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Lifelines: Parishioners

Just east of downtown Midland, Mich., Memorial Presbyterian Church and its 80,000-square-foot brick-and-steeple building provide a safe haven for all. 

Through community outreach and acting as a medical liaison between church members and the medical field, faith community nurse Kellie Froelicher, BSN ’87, has been delivering on the church’s mission every day for the past seven years. 

“The caring personality of a nurse is similar to the mission of the church,” she added. “It’s a way to help people.”  

According to Westburg Institute, faith community nursing, otherwise known as parish nursing, was established in 1984 with the goal of strengthening the relationship between religious and medical communities. 

Froelicher considers herself a health care facilitator for church and community members, noting that her patients feel comfortable bringing their health concerns to her.  

“When you tell them you’re a nurse from a church, the patients seem to feel less threatened,” she said. 

The isolation caused by the pandemic has changed Froelicher’s day-to-day substantially. Instead of visiting her patients at the hospital, she writes them letters and calls them frequently to provide words of encouragement and time for prayer. 

Forming virtual wellness groups and providing online health education for church members has been another focus. Recently, she hosted a webinar for church members to stress the importance of vaccination.   

Associate pastor Rev. Dr. Wallace Mayton, III has served at Memorial Presbyterian Church for over 30 years and is responsible for bringing the faith community nurse role to the church. 

“I became aware of congregations around the country hiring faith community nurses as part of their staff,” he continued, “We brought together members of the congregation along with those from the medical field in our community to determine our needs.” 

The faith community nurse position that was created at Memorial Presbyterian Church is unique to itself in that regard. By parlaying medical and safety resources from the Midland community, Froelicher is a liaison between church members and her community.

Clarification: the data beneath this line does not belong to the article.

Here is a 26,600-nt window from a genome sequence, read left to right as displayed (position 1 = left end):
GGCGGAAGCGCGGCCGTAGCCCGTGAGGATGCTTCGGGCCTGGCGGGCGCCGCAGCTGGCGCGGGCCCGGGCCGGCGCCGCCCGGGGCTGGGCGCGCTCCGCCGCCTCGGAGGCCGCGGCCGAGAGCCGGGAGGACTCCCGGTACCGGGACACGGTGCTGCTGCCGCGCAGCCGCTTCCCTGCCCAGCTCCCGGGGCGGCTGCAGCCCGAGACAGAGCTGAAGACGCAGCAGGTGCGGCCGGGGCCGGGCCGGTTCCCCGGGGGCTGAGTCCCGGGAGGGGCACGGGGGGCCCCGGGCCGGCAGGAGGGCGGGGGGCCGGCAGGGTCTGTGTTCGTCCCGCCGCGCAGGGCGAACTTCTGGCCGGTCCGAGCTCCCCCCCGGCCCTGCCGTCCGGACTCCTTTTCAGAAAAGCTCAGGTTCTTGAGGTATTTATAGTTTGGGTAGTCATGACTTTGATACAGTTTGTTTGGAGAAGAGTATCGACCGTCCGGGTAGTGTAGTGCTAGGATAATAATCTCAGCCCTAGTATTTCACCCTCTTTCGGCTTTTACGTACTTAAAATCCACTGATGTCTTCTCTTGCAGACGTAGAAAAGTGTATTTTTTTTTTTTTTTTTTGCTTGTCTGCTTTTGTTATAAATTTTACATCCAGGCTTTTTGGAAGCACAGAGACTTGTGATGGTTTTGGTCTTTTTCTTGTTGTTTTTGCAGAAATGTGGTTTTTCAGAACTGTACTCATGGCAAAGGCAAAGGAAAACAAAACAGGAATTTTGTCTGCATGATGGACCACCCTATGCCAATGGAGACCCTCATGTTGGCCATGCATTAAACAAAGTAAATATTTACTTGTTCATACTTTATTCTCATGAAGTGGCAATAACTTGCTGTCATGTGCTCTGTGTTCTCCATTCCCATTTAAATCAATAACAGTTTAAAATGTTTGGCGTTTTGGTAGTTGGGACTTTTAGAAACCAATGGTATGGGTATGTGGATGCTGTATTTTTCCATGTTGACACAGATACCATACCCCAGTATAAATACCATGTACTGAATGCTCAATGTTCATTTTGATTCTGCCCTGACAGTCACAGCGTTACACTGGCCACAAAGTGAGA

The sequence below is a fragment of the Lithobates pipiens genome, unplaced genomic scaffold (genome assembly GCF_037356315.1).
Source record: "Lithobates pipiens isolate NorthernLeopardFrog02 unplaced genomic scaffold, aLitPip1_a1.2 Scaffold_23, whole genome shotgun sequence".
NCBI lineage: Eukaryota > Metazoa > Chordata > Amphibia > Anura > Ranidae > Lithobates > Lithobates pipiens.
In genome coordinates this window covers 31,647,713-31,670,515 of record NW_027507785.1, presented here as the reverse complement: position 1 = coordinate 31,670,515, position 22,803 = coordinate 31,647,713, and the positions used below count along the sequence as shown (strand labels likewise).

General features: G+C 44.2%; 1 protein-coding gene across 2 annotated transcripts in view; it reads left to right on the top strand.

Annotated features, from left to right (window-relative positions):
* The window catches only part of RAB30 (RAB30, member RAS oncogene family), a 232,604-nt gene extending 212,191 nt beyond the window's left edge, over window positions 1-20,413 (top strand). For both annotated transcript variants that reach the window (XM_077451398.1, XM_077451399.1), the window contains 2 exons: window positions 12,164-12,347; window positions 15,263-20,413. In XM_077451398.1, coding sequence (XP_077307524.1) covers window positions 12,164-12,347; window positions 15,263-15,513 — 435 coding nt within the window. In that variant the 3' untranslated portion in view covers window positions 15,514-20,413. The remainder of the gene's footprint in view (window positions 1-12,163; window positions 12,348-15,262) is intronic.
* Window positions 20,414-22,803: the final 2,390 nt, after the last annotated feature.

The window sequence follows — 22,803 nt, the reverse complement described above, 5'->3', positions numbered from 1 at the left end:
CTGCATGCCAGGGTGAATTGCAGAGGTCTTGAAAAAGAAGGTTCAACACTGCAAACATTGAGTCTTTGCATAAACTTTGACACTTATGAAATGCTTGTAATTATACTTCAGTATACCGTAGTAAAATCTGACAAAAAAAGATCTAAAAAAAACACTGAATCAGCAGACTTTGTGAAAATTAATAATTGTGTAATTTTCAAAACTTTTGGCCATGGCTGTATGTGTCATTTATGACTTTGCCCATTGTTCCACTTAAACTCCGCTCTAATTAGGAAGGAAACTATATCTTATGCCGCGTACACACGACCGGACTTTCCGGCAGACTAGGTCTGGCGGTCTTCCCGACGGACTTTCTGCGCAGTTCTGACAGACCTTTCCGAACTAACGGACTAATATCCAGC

“The position has expanded beyond our original vision to provide medical resources for our members, into a community outreach.” Mayton III said. “Caring for others and their health needs is something to which we’re all called.”  

The relationship between community and church is symbiotic in many respects. Founded in 1867 with over 800 members and a well-funded endowment, Froelicher has partnered with many non-profits in the area to serve their needs. 

“My role is very involved in public health,” she said, “I’m what closes the circuit between medical field and patients.” 

Froelicher credits the Michigan State University College of Nursing with opening her eyes to the spiritual side of nursing and how therapeutic touch can positively affect patients. 

For example, Herbert Benson, MD, a cardiologist at Harvard School of Medicine, found through his research in the 1960s that 10 to 20 minutes of meditation twice a day leads to decreased metabolism, decreased heart rate, decreased respiratory rate, and slower brain waves. The research was used to treat illnesses such as chronic pain, insomnia, anxiety, and more. 

Faith community nursing is accredited by the American Nursing Association, which offers a certification program for registered nurses who wish to complete it. 

“I’m a very science-based person,” she said, “and the research has shown that spirituality plays an important role in one’s health and recovery.”